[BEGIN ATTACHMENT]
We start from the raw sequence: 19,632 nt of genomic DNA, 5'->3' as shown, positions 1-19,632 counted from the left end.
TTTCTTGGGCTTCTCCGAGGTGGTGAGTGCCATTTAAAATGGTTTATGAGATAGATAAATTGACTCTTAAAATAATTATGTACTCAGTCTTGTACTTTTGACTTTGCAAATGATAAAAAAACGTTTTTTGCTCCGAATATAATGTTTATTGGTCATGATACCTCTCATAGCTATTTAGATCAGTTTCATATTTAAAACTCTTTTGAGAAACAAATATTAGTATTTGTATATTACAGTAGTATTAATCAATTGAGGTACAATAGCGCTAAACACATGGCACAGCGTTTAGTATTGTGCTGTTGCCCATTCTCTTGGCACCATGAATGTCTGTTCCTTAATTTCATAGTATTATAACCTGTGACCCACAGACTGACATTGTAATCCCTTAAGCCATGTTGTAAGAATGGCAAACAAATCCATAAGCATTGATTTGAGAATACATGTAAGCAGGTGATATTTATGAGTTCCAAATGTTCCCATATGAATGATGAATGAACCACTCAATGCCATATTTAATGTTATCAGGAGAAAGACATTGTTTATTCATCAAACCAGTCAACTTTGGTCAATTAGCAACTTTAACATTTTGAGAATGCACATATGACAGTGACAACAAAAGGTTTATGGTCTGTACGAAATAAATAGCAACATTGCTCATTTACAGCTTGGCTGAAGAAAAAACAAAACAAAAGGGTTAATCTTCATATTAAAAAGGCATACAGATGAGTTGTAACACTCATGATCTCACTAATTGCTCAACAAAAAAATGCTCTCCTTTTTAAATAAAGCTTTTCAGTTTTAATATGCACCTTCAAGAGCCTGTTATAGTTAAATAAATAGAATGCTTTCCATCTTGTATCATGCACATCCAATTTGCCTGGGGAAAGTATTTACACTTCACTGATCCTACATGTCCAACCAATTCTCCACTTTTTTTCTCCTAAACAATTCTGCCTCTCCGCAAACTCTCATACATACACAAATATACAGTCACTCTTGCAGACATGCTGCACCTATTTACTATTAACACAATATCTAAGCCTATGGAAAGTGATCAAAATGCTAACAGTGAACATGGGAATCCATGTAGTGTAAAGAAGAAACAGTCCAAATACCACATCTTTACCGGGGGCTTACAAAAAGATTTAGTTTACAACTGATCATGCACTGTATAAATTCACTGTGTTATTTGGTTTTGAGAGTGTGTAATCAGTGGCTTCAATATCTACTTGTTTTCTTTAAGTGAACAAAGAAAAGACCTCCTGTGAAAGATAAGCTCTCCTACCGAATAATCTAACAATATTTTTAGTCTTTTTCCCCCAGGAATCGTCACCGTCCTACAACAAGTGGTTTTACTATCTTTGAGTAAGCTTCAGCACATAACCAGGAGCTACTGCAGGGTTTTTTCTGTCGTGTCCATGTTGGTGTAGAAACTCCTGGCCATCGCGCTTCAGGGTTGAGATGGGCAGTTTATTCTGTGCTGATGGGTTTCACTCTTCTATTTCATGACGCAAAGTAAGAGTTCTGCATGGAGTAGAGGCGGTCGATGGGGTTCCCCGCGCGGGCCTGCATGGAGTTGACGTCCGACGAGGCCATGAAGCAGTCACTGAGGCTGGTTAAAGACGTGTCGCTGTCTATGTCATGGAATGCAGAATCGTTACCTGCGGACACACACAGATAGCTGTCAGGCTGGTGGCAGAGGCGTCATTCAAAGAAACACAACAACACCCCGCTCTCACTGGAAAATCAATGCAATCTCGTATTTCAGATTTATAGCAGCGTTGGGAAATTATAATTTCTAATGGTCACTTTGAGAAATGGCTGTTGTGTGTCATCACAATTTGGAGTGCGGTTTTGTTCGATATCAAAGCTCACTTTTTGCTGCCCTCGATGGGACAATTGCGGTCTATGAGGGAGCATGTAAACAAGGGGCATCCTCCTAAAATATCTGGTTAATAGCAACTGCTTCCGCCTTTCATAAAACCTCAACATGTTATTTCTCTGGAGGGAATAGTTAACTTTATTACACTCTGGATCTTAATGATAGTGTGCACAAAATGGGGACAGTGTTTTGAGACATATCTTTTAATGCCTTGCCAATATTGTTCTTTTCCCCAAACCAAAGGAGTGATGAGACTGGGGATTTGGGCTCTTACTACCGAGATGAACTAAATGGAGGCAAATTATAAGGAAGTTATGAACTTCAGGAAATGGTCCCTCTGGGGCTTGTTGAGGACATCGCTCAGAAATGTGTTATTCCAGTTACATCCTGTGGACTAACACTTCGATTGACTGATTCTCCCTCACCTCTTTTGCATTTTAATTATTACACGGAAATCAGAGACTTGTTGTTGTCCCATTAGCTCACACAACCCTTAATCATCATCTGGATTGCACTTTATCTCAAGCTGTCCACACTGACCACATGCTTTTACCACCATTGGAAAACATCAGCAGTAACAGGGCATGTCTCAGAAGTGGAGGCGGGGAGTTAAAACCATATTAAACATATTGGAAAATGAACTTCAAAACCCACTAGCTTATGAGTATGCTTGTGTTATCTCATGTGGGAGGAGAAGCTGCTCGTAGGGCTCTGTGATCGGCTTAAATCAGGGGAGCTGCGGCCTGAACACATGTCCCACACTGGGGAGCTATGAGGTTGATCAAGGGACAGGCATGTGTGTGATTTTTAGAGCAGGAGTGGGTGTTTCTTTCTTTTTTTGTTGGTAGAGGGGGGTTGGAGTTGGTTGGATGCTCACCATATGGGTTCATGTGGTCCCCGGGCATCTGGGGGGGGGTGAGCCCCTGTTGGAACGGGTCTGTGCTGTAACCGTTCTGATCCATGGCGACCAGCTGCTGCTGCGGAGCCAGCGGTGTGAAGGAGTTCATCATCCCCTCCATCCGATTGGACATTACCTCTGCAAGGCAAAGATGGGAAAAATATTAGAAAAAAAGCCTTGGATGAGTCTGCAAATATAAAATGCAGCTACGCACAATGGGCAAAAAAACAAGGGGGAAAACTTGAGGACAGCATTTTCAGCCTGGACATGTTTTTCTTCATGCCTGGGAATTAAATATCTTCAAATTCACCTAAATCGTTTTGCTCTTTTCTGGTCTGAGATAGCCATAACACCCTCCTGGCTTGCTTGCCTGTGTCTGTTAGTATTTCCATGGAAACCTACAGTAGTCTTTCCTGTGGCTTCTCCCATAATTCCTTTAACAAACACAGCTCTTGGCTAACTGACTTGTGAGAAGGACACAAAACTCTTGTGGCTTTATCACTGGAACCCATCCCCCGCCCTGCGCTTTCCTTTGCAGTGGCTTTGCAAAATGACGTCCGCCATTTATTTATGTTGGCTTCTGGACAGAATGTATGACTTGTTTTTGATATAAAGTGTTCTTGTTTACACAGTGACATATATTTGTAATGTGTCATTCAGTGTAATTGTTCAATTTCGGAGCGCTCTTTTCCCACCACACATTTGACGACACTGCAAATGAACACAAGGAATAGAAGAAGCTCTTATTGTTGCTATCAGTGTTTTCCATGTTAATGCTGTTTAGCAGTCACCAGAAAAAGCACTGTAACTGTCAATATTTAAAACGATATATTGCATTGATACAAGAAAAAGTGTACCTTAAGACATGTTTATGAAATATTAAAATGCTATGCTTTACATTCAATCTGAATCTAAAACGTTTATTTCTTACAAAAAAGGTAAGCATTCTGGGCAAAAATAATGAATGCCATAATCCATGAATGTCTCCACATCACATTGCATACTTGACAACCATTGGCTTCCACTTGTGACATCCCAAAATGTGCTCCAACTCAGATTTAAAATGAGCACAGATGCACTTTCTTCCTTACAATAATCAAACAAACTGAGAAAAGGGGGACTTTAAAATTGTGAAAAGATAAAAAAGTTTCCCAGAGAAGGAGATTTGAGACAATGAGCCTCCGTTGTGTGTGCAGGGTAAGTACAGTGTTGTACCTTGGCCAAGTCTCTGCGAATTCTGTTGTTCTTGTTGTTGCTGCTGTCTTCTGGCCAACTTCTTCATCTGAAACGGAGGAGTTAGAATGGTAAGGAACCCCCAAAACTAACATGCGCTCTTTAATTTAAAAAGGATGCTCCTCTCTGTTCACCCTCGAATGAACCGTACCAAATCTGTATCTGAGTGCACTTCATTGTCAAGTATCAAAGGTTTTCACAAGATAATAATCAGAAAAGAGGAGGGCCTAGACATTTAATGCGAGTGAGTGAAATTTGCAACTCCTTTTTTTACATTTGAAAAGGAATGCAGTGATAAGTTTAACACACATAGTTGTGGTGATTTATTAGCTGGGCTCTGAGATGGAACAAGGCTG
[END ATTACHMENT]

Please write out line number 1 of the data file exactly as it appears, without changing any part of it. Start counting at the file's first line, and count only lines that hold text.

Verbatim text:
We start from the raw sequence: 19,632 nt of genomic DNA, 5'->3' as shown, positions 1-19,632 counted from the left end.